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PGP creator Phil Zimmermann showed CNET an early version of
Silent Circle's end-to-end encrypted VoIP client for iOS. "SECURE" means that the device on the other end of the conversation is also running the Silent Circle software. The words "newborn passenger" are randomly generated and can be read aloud for higher-security authentication if needed.
Caption by / Photo by Declan McCullagh/CNET
Silent Circle's app will securely scramble conversations -- using end-to-end encryption and the ZRTP protocol -- between two people using its software. If only one person has the app, as this photo shows, the connection will be scrambled only to Silent Circle's servers. That could still be valuable for overseas users worried less about the FBI and more about their own governments.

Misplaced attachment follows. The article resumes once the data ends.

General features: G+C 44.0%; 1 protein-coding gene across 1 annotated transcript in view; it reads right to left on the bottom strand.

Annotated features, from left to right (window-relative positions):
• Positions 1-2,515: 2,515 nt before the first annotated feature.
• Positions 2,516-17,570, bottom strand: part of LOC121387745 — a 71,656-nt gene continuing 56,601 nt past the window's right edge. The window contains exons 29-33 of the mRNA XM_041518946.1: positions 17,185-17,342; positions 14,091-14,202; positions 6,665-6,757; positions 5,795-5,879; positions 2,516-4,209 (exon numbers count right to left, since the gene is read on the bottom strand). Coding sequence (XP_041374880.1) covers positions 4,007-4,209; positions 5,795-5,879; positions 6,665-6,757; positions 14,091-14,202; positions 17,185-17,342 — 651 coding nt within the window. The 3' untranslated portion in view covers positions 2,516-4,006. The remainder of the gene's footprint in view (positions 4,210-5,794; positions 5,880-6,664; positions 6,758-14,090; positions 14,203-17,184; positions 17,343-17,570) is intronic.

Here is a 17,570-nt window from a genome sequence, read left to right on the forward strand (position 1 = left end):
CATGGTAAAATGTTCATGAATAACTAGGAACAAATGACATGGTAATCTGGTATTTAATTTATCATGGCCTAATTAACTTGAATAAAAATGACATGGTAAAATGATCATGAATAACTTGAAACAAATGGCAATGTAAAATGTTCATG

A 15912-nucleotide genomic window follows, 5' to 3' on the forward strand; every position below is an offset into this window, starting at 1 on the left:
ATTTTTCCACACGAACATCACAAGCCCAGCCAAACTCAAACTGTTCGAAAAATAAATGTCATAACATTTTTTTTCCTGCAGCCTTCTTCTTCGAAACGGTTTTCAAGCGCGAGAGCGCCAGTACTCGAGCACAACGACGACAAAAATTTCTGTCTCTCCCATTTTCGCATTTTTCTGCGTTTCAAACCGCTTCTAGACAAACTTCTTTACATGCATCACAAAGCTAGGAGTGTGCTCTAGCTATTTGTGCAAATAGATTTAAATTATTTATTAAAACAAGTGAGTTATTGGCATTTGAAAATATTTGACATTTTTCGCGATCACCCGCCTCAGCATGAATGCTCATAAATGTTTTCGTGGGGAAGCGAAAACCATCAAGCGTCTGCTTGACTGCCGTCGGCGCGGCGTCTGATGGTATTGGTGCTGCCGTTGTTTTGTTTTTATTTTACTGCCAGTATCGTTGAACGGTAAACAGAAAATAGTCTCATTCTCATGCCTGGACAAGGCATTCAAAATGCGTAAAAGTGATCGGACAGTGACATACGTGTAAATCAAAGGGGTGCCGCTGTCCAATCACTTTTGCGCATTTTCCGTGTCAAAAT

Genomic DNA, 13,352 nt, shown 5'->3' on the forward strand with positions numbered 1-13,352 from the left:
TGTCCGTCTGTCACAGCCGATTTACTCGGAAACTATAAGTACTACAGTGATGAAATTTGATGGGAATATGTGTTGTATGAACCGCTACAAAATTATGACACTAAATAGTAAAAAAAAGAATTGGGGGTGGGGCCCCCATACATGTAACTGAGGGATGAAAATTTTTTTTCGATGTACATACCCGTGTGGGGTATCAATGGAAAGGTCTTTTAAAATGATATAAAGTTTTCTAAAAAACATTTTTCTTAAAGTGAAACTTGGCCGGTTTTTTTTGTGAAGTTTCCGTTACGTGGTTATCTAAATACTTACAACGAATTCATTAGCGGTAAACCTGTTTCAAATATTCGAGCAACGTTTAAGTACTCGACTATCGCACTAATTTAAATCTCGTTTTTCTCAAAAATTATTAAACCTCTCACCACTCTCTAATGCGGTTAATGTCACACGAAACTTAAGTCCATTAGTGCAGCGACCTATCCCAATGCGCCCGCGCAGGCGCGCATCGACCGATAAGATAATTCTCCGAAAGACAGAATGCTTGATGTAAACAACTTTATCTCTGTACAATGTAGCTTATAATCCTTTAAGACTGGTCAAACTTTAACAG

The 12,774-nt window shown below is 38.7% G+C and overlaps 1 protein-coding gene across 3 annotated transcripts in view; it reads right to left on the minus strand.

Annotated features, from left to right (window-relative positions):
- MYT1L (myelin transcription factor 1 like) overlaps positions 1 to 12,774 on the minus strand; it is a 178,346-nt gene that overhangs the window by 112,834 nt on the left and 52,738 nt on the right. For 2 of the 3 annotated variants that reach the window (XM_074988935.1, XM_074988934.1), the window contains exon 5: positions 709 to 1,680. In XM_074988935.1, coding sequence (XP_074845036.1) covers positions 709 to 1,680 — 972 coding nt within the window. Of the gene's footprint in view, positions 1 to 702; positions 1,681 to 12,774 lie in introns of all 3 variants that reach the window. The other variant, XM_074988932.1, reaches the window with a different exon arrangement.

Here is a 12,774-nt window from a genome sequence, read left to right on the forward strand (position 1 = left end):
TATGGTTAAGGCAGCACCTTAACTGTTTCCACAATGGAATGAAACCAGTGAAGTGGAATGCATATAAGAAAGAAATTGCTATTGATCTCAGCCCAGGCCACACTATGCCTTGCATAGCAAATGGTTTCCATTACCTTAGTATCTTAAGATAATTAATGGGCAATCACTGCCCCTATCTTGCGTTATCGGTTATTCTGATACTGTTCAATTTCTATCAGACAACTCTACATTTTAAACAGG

Caption by / Photo by Declan McCullagh/CNET
Phil Zimmermann's new Silent Circle startup will test whether Internet users will pay for privacy. They tell pollsters they will. Yet only 0.04 percent of Facebook users bothered to vote last week in a poll about privacy policy changes; a Firefox extension to block behavioral advertising has seen its daily users decline slightly over the last year; and even an election year wasn't enough to convince politicians to convene a single hearing on a "Do Not Track" bill introduced in February 2011.
Caption by / Photo by Declan McCullagh/CNET
Silent Circle looks a little silly running on an iPad, but an early version of the software that CNET previewed does work.
Caption by / Photo by Declan McCullagh/CNET